Wednesday, September 19, 2012

Ralph Ellison - Invisible Man III

"He needs to learn to control his anger."

"The logical fallacies are so numerous that they discount the entire meaning of the book."

"Uncle Tom's Cabin has largely the same message (though it is perhaps not as stylistically advanced), and has had a far greater impact on the Nation's awareness and treatment of blacks."

"I wanted to shake him! He was such a darned fool who never used his brain and continutally erupted into violent anger. What a waste of a life"

"If Ellison's motivation was to show the crushing effects of racism, then his character should have been less of a self-centered fool"

"How often can you blame others without looking at yourself?"

"I understand the plight, but the book seems sad rather than proactive."

"It is hard to believe that it took all those hardships for him to 'find' himself. Is anyone that naive. I hope not."

"A disturbing portrayal of the perception a black man has of white America. It has not earned a place on my list of favorite novels, but I am pleased that I persevered in my struggle to read this book, and even more in my struggle to write about it."

"I found myself early on with the impression of an unintelligent liar, telling me poor lies and expecting me to believe them because he has already fooled himself into believing them. That impression was confirmed again and again with each subsequent tale. Several times I actually called the book a liar out loud (in manners of speech), putting it down in disgust. The more I read, the more I felt burdened as I have in my life when forced to listen to similarly poor liars, telling me stupid fantasies in an attempt to either impress me or to avoid punishment. Perhaps Mr. Ellison was too clever for me and has actually written a tale told by a dense, pathological liar, to see whether his audience would figure it out."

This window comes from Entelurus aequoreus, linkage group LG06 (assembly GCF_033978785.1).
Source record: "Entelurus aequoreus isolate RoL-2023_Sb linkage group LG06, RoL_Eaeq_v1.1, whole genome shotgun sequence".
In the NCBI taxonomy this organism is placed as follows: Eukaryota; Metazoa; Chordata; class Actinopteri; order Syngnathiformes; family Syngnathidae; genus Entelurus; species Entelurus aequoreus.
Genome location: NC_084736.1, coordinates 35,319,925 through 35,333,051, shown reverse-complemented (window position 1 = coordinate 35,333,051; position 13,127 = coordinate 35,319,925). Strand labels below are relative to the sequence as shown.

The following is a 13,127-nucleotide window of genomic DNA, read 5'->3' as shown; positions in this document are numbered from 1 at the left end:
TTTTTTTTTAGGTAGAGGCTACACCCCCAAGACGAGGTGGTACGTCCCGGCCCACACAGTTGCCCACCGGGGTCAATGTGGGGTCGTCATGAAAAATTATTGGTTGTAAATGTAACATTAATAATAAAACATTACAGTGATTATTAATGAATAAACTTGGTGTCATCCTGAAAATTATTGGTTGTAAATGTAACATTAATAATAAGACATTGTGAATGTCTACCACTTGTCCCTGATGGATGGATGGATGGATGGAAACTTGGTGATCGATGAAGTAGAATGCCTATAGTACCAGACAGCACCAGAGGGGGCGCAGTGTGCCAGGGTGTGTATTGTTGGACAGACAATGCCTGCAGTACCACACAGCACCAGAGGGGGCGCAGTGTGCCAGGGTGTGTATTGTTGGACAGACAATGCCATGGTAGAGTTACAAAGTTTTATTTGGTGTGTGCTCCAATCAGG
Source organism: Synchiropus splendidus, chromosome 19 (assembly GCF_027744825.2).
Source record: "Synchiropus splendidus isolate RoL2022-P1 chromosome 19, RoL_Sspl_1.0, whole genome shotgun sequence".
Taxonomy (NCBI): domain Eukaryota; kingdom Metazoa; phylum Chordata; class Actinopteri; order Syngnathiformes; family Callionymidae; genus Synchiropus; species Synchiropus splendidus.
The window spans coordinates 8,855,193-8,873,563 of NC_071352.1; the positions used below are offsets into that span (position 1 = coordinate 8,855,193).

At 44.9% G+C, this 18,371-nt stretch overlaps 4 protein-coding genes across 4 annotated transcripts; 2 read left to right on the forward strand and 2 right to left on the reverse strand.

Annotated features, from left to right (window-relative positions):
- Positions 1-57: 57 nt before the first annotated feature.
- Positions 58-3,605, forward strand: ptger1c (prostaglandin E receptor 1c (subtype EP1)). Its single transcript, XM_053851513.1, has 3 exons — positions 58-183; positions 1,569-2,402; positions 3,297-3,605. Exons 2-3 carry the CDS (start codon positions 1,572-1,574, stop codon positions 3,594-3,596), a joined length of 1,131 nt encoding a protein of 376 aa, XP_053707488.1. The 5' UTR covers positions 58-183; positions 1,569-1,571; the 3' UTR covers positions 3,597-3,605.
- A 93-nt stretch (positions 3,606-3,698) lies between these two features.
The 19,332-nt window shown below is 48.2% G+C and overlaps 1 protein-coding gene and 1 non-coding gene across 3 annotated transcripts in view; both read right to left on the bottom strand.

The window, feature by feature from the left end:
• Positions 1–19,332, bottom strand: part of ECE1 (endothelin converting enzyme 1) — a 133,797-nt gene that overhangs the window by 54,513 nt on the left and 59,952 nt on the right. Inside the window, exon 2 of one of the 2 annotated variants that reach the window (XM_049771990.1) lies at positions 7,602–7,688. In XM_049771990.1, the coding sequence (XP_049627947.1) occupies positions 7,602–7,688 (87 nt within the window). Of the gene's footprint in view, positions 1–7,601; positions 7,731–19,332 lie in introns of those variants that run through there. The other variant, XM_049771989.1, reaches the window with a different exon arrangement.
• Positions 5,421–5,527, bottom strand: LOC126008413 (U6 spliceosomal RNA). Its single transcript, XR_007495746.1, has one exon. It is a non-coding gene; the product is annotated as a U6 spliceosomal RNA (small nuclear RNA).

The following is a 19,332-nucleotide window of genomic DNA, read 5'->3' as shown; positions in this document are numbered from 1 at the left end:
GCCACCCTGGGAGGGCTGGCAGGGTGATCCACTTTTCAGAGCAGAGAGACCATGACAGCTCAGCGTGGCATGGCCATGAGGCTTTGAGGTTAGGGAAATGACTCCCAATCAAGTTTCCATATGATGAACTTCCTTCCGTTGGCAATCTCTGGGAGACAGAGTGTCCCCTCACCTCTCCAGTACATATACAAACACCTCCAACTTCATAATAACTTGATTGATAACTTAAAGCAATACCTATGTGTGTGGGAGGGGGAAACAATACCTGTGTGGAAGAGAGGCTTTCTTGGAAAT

"As an American historian, I probably should've read it a long time ago. I did not. I found it to be uninteresting"

"It made sense for the protagonist to feel invisible because of how much he was kicked around not only by white society but also by his fellow black 'Brothers.'"

"I bought this because it was required reading for my son's high school English class. He got a few chapters in and said Mom I don't think I should be reading this. I took the book and read about 30 pages before I put it down in disgust. I am not a prude by any stretch of the imagination. I am also not religious, so my criticism of this book does not stem from that either. I just think it's way too mature for a high school student. The story is told from the point of view of the 'invisible man' and one passage of the book describes in detail how he gazes upon the naked body of this girl, and how he wants to spit on her nipples and is consumed with desire to kill her. IMO it borders on pornographic. I don't understand how or why this book is considered 'literature' and I told my son he did not have to read it if it made him uncomfortable."

"There is no distinct conclusion."

"I thought this was about the invisible man. i kept wondering when he'd become invisible. disappointing."

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